Posted March 9, 2014 by Alvin Minon in Comics

COMIC BOOK REVIEW: 5 reasons to get Snowpiercer: The Escape

Here are my five reasons why you should get and read Titan ComicsSnowpiercer: The Escape:

1) It’s now in English!
There’s the French graphic novel. There’s also the movie adaptation by Bong Joon-Ho starring Chris Evans, Tilda Swinton, Jamie Bell, Alison Pill, John Hurt, Ed Harris, Song Kang-ho, and Octavia Spencer. But it’s only just now that there’s an English translation of the grim desolate future of Jacques Lob and Jean-Marc Rochette‘s Snowpiercer: The Escape. Translated by Virginie Selavy and letters by Gabriela Houston, Titan Comics has allowed its English readers to discover how and why the 1982 French graphic novel La Transperceniegecould be easily described as one of Europe’s best comics. Thirty two years of wait and it’s now available in English in hardback and paperback.
2) Easy to absorb setting
After the “White Death”, man’s left no choice but to board the Snowpiercer, a train 1001 carriages long that’s bound to run forever. Outside is nothing but neverending winter and life’s left no choice but to cling on to the locomotive and travel forever with no set destination. It’s this setting that makes not only the story but also the strife and despair on the train easy to absorb. We’ve got the train plus the apocalyptic theme working together as a convenient tool to explain the need of mankind to survive aboard a locomotive where not only everything’s provided, but also divided such as how folks are segregated by social classes and even the existence of institutions such as the government, military and religion.

3) Heavy story that hits closer to reality
The book has its fair share of nudity, graphic language and scenes portraying social injustice. In humanity’s last bastion, we get to see the the advancements of science doing its work, from the self-reproducing artificial meat to the plantations to the self-sustaining engine that’s supposed to run forever. We also get to see the alcohol and pills making its way aboard. And to no surprise, even the oldest profession would survive and thrive aboard the Snowpiercer. Despite being years since Jacques Lob envisioned his white desolate fuure, the images seem really fresh as if the ideas were conceived not too long ago. And despite the story happening in the far future, the scenes, the despair and all the emotions aren’t hard to imagine as they closely reflect issues being encountered even today, minus the never-ending winter of course.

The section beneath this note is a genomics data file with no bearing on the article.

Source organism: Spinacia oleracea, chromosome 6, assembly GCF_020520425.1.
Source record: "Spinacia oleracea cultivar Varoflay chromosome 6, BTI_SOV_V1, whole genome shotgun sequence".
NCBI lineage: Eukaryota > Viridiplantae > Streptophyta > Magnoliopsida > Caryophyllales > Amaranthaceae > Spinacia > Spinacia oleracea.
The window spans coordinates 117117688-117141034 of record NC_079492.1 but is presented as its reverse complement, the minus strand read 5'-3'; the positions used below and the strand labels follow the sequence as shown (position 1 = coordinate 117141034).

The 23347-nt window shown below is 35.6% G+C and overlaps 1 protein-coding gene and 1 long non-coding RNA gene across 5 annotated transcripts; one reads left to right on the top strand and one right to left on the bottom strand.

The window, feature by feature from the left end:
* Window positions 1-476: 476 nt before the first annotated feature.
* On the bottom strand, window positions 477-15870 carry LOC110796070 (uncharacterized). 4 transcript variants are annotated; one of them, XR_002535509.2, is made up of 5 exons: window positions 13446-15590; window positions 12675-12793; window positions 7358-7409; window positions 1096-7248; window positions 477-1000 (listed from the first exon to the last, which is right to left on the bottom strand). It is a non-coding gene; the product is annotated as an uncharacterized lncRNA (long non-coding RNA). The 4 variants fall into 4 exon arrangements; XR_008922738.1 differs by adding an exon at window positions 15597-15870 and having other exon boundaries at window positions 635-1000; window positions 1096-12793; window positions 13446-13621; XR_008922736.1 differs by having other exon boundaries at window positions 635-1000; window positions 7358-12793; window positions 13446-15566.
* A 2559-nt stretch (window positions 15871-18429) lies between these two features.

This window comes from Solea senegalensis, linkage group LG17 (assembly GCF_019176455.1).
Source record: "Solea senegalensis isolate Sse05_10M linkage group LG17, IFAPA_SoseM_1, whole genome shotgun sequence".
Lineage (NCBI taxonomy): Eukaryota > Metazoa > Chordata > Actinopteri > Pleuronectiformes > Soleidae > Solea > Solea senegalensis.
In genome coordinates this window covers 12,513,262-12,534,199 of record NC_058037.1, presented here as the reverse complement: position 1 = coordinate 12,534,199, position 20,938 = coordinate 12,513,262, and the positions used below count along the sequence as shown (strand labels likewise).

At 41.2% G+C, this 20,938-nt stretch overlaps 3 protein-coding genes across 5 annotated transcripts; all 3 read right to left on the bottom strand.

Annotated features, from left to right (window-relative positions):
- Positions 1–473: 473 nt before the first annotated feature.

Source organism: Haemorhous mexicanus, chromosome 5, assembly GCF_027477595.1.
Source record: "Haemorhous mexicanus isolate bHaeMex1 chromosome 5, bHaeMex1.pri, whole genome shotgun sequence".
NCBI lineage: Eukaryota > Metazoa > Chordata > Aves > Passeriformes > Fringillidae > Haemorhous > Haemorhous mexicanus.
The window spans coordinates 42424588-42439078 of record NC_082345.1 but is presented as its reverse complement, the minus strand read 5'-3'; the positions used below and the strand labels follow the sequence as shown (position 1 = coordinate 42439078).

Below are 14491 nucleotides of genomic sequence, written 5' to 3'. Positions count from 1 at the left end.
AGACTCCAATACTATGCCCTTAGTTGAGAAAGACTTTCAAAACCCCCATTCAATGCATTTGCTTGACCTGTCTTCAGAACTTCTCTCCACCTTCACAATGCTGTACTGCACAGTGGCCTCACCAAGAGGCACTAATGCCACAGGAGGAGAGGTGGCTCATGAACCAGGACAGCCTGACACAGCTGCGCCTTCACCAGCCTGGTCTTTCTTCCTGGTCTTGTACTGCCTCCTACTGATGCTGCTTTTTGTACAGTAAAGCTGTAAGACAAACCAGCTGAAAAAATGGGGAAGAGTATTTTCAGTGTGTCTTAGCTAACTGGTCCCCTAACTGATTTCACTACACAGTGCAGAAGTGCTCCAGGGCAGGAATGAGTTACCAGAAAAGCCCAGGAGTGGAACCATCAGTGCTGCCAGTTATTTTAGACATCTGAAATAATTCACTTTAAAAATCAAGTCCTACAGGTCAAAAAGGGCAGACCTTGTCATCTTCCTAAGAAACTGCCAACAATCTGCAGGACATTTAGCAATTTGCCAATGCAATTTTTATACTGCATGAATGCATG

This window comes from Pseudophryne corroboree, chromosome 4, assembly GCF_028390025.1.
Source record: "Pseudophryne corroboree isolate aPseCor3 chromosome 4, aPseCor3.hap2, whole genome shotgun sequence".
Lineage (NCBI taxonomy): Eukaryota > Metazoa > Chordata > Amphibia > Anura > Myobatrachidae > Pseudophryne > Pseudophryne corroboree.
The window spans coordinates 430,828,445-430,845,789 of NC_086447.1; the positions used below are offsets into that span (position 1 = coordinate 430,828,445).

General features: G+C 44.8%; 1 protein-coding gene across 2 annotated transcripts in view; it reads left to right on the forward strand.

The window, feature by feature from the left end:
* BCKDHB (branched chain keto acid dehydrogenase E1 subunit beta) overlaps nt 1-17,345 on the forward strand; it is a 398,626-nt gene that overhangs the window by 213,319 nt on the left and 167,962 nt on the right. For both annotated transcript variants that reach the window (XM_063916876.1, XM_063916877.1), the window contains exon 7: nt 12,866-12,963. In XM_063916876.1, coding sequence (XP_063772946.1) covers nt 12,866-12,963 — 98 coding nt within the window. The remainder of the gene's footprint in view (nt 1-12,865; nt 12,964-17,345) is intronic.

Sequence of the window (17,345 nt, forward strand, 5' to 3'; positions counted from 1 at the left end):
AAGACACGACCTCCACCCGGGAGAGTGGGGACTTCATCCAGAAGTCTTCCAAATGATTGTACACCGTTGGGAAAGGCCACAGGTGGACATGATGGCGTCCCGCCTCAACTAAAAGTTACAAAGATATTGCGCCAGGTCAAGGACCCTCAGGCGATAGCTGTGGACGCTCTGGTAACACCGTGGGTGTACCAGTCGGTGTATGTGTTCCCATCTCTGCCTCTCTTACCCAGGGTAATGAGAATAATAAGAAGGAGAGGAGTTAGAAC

4) A solid beginning that grows more complex
The book starts off with Proloff who tried to runaway from the wretched status of those who live at the back of the train. His attempt fails and the ruckus allows him to cross paths with Adeline, a middle-class lady who’se part of a group that sympathizes with the “tailrats”. Whether you’ve been on a train or not, it’s easy to understand why one would try to leave the back carriages and seek a better home. But that’s not just it about Snowpiercer. The book isn’t about the main characters rising up to the challenge and taking over the overseeing powers. There’s the violence, corruption, the fear of riots and plague and even the fear of the train’s engine giving up on them. It’s about surviving even after seeing everything that makes death seem a more sensible choice than living on the train. We’ve got a solid, nicely laid down beginning that’s easy to absorb but as you read past the pages, more layers pile up and later on you’d realize the snow’s getting deep.

5) The black and white art
Perhaps it’s best for the story that Rochette sticked to black and white. There’s the contrast that’s very striking and best reflects the harsh coldness of the setting more than any fancy coloring. Everything’s either dark or light. Outside the train’s nothing but white death but inside’s looming shadows and corruption. Sticking to two tones also depict the vast difference between the tightly packed tail carriages and the luxury cars with lots of space. The artist has also put good use to the two-tone drawings, giving more darkness to those faces that reflect despair and vile activity on the Snowpiercer. pair that up with Rochette’s illustration of the emotions and expressions on the train and you’d get a sense of how bleak life could be.

A solid story that’s easy to absorb yet rolls on towards deeper snow. Artwork that despite seeming off for a few scenes, not only best reflects the situations but helps tell the story of those aboard the train. Of course I could’ve elaborated my reasons even more and come up with a longer list. But that would just complicate things and you really gotta grab it and read it now before proceeding to the next volume, Snowpiercer: The Explorers.

Alvin Minon